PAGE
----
Why make data visualization part of online marketing?
There's a familiar mantra echoing throughout many online marketing departments: Data drives decision-making. In reality, this is more of a half-truth than a complete assessment of the situation. Data along doesn't allow businesses to gain clear and thoughtful insight into their buyers.
Customer information like demographic, behavioral, attitudinal and transactional data provide the ammunition that marketers need to understand their purchasers to a much greater degree. Accordingly, data visualization is a strategy that many companies have begun to incorporate to recognize patterns in raw data that help paint a picture of their buyers, both in terms of segmentation and persona building.
As much as marketers can benefit from data visualization from an internal perspective, it's also a powerful way to convey complex information to buyers as a means of content marketing.
What is data visualization?
In the simplest terms, it's a way of putting bits of information into a graphical format that makes it easy to understand (1). By doing so, companies can visualize patterns that may not have been totally apparent just using spreadsheets and looking at data in the aggregate. For instance, data visualization may bring to light the connection between time on page and the number of leads generated in a clearer manner when a company looks at its Web analytics. With this information, marketers can evaluate their strategies and potentially put less time and effort into tactics that don't perform as well, while improving higher-value campaigns.
Why use it?
With data-driven marketing using visualization tools, companies can see the correlation between elements of a marketing campaign. They can measure and track response rates based on either customer or campaign metrics and use this insight to create more powerful online marketing.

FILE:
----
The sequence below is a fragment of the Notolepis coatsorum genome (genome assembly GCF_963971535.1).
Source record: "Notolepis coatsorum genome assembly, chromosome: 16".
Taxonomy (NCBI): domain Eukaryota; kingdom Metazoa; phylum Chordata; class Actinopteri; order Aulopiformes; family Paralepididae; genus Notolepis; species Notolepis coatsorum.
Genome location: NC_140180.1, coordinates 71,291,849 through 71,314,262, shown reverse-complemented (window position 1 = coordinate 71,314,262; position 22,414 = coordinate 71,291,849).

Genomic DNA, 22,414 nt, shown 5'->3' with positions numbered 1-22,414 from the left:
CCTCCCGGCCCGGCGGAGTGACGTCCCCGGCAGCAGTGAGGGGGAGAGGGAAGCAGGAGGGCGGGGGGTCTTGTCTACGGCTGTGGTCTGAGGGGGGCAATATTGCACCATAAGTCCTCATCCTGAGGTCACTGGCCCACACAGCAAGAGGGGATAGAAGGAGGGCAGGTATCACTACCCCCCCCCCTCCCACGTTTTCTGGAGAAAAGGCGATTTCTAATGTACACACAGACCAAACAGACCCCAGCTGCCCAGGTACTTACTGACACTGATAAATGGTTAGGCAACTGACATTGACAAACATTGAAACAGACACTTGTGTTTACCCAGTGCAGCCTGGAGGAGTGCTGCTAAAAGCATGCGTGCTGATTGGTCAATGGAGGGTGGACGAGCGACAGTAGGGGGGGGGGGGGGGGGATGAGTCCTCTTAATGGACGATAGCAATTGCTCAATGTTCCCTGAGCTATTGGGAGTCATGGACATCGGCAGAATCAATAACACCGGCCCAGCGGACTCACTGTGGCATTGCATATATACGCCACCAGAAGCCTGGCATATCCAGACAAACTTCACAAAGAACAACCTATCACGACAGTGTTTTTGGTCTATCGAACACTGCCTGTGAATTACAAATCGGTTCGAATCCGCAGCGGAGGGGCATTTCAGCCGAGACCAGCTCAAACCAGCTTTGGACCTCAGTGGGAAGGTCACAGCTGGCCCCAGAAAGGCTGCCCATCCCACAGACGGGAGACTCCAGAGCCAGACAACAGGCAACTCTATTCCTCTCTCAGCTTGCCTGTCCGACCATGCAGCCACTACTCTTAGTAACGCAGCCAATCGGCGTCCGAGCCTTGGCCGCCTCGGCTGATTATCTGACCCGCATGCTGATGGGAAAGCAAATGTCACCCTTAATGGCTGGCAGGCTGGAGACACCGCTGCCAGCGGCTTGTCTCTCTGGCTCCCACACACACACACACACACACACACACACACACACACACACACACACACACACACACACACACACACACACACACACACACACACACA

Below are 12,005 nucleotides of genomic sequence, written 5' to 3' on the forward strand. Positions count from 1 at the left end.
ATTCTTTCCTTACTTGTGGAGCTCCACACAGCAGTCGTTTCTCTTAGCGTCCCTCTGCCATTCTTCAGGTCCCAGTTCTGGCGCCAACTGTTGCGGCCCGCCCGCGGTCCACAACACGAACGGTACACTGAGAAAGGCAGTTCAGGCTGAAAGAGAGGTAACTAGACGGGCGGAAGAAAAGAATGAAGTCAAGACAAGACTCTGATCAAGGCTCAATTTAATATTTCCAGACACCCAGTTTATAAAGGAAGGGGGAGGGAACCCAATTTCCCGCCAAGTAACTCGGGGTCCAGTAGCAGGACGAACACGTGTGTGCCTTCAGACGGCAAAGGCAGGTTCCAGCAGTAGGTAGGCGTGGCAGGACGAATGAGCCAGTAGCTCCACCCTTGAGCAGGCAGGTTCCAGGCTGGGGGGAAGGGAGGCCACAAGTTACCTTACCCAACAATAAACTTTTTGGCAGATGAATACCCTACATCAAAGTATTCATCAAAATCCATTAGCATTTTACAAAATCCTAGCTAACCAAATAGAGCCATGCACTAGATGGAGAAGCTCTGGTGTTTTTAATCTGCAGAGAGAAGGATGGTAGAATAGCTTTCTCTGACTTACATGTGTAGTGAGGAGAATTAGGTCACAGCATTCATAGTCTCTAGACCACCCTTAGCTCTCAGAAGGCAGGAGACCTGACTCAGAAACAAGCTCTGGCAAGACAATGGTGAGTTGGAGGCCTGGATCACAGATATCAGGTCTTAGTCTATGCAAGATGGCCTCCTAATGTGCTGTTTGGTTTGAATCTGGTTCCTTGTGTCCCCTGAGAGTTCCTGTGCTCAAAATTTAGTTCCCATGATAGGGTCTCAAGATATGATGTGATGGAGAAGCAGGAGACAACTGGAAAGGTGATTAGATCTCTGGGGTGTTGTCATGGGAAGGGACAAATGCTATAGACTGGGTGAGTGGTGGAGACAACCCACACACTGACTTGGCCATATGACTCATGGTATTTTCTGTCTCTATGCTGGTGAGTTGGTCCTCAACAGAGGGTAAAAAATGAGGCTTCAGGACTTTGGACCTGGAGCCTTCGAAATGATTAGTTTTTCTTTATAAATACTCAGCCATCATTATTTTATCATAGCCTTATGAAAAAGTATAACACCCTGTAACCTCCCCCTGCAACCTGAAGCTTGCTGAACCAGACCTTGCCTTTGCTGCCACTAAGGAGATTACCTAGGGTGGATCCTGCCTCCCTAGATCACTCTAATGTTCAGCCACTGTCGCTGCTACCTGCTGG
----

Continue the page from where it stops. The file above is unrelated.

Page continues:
How can data visualization be applied in content marketing?
One of the major realizations that content marketing professionals have had in the past several months is how much information is absorbed visually. On average, a visitor to a website will read just under 30 percent of the words on a page, but people who scan for information are more likely to read around 20 percent of the text on a screen (2). As a result, many companies are trying to push for a greater visual element of their websites, integrating infographics and video alongside blog articles and other text-based content marketing. Even when someone dedicates their entire page visit to reading, they're still not going to pay attention to everything published on the site. This may a lot to do with the way people assimilate information, but it's also influential in terms of creating a marketing campaign.
People are genuinely interested information that is presented in a visual format. In fact, the amount of visual content published on the Web has increased 9,900 percent since 2007 (3). It makes sense: Web users comprehend graphical and symbolic stimuli much faster than reading the textual equivalent. This is what can make data visualization such a powerful tool for online marketing.
While it may not explicitly qualify as content marketing, several interactive graphical features published by The New York Times took on a life their own after they hit social media (4). For instance, the NFL Playoff Simulator gave football fans the chance to see how their favorite team could potentially end up in the Super Bowl (5). Although it's less useful this late in the season, the simulator is an ingenious way to get people excited about both the sport and engaged with The Times. It inspires interest and drives traffic.
Data visualization has a place for marketers in analyzing their own campaigns, but also in giving potential buyers a new look at information they can use to make purchasing decisions.
1. "Why Marketers Need Data Visualization"
2. "How Little Do Users Read?"
3. "Visual Storytelling: Why Data Visualization is a Content Marketing Fairytale"
4. "Why Graphic Content and Data Visualization Are Good for Business"
5. "How Each Team Can Make the N.F.L. Playoffs"